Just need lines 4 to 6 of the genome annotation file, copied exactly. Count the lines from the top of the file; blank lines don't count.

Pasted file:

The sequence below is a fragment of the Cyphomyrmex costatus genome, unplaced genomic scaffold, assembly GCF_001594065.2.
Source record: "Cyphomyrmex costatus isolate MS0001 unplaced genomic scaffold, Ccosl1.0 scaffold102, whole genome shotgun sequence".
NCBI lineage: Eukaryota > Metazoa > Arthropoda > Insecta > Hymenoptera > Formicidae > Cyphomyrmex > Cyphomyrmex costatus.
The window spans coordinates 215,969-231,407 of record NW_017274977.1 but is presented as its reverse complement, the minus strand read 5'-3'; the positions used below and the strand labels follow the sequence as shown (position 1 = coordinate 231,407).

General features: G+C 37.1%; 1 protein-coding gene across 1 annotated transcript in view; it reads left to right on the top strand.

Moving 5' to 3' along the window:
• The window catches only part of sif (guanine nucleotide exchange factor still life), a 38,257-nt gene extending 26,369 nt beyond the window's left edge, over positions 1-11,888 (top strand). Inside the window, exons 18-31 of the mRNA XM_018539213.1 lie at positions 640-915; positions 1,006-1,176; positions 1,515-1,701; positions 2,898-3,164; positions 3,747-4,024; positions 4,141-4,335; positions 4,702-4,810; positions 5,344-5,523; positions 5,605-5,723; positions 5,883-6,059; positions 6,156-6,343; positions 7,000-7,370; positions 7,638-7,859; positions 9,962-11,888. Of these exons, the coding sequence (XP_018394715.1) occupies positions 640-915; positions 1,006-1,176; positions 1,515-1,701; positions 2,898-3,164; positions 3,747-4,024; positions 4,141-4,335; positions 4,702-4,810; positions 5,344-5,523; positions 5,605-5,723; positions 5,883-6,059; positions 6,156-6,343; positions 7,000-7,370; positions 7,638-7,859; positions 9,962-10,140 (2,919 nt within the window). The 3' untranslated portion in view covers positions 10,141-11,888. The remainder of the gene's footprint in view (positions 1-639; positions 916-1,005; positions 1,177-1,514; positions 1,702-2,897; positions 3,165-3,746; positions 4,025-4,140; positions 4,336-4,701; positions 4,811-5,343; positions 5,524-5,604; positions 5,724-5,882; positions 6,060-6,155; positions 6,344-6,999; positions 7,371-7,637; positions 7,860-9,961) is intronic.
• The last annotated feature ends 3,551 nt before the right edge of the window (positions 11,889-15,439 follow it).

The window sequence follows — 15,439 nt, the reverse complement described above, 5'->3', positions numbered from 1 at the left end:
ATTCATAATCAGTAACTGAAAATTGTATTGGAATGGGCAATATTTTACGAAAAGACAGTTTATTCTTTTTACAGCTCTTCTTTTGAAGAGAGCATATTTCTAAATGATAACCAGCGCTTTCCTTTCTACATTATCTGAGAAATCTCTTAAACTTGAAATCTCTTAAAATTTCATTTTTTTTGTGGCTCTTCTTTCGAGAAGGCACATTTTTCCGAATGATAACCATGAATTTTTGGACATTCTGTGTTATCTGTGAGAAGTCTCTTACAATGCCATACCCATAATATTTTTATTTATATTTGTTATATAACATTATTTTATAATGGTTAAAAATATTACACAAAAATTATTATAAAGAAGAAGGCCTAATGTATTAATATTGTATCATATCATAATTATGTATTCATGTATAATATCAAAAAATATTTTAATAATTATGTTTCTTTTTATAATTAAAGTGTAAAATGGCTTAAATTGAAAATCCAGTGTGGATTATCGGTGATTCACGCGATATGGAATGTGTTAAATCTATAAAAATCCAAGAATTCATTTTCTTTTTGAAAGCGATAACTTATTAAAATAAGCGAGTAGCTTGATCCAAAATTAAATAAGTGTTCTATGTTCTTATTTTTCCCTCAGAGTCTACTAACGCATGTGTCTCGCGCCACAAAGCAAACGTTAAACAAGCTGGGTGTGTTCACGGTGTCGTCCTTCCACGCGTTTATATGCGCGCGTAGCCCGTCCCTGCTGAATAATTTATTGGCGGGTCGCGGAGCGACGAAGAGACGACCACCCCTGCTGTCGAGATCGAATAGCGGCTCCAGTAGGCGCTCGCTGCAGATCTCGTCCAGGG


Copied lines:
The window spans coordinates 215,969-231,407 of record NW_017274977.1 but is presented as its reverse complement, the minus strand read 5'-3'; the positions used below and the strand labels follow the sequence as shown (position 1 = coordinate 231,407).

General features: G+C 37.1%; 1 protein-coding gene across 1 annotated transcript in view; it reads left to right on the top strand.

Moving 5' to 3' along the window: